According to a Wednesday press release by Statistics Estonia, the export of goods increased by 15 and imports by 12 percent compared to March 2016, while first-quarter exports were up 12 and imports 17 percent on year.
In March 2017, exports from Estonia totaled €1.2 billion and imports to Estonia €1.3 billion at current prices. The trade deficit decreased on year from €153 million in March 2016 to €138 million.
The top destination countries of Estonia's exports in March were Finland (accounting for 16 percent of Estonia's exports), Sweden (14 percent) and Latvia (8 percent). The biggest increase occurred in exports to the Netherlands (up by €30 million), Finland (up by €28 million) and the U.S. (up by €16 million). These increases were mainly due to increased exports of mineral products to the Netherlands and U.S. and of electricity and electrical equipment to Finland. Exports to Sweden decreased the most.
The biggest share in exports was held by electrical equipment, followed by wood and articles of wood and mineral products. The greatest growth was recorded in the exports of mineral products (up by €62 million), wood and articles of wood (up by €26 million), base metals and articles of base metal (up by €20 million) and agricultural products and food preparations (up by €17 million). A decrease on year was recorded in the exports of electrical equipment (down by €21 million).
Goods of Estonian origin account for 3/4 of exports
The share of goods of Estonian origin in total exports was 74 percent, with the export of such goods growing 17 percent on year in March 2017; re-exports, meanwhile, increased 11 percent. The increase in the exports of goods of Estonian origin was affected the most by an increase in the exports of mineral products (including shale oil and electricity), wood and articles of wood (including softwood saw-timber and wood pellets) and base metals and articles of base metal (including metal structures, metal waste).
The primary countries of consignment in March 2017 were Finland (14 percent of Estonia's total imports), Germany (12 percent), Sweden (9 percent) and Latvia (9 percent). The biggest increase occurred in imports from Sweden (up by €29 million), Russia (€25 million) and Germany (€22 million), while imports from Hungary decreased the most.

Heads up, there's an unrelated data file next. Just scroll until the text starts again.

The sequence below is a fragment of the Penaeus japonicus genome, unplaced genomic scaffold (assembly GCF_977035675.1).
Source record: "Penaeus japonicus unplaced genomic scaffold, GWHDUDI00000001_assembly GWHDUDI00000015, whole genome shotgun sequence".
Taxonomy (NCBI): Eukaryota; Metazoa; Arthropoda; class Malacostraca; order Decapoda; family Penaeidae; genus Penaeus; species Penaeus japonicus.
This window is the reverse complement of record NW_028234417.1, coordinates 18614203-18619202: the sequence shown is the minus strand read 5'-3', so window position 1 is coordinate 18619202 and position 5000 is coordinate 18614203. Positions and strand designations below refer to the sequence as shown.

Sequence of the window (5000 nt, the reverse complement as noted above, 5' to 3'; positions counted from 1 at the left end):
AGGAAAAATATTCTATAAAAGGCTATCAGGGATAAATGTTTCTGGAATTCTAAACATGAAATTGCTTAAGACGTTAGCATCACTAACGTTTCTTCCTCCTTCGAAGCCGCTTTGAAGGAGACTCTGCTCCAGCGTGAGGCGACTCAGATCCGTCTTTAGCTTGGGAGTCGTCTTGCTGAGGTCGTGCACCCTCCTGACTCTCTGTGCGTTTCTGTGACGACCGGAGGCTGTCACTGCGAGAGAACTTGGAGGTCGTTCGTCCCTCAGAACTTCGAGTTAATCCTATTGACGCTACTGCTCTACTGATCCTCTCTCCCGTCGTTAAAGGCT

In March of this year, the main commodities imported to Estonia were electrical equipment, mechanical appliances and transport equipment. The biggest increase was recorded in the imports of raw materials and products of the chemical industry (including nitrogenous fertilizers), while the biggest decrease occurred in the imports of electrical equipment.
In March 2017, the foreign trade export volume index decreased by five percent and the import volume index increased by 13 percent compared to the same month last year.
In the first quarter of 2017, exports from Estonia totaled €3.1 billion and imports €3.8 billion. The trade deficit in the first quarter was €647 million, up from €448 million in the first quarter of last year.
During the first quarter, the big growth in exports compared to the same period of the previous year was supported by increased exports of mineral products (up by €136 million), wood and articles of wood (up by €57 million) as well as base metals and articles of base metal (up by €57 million), which also compensated for the big decline in the exports of electrical equipment (down by €68 million). In comparison by country, exports have increased the most to the Netherlands, Finland, Germany and China, while exports to Sweden have decreased the most.
In the first quarter, the growth in imports was affected the most by an increase in the imports of transport equipment (up by €291 million), mineral products (up by €92 million) and raw materials and products of the chemical industry (up by €51 million), while the imports of electrical equipment decreased significantly (down by €58 million). By country, imports in the first quarter of 2017 grew the most on year from Finland, Russia and Lithuania, while imports from Hungary decreased the most.
Editor: Aili Vahtla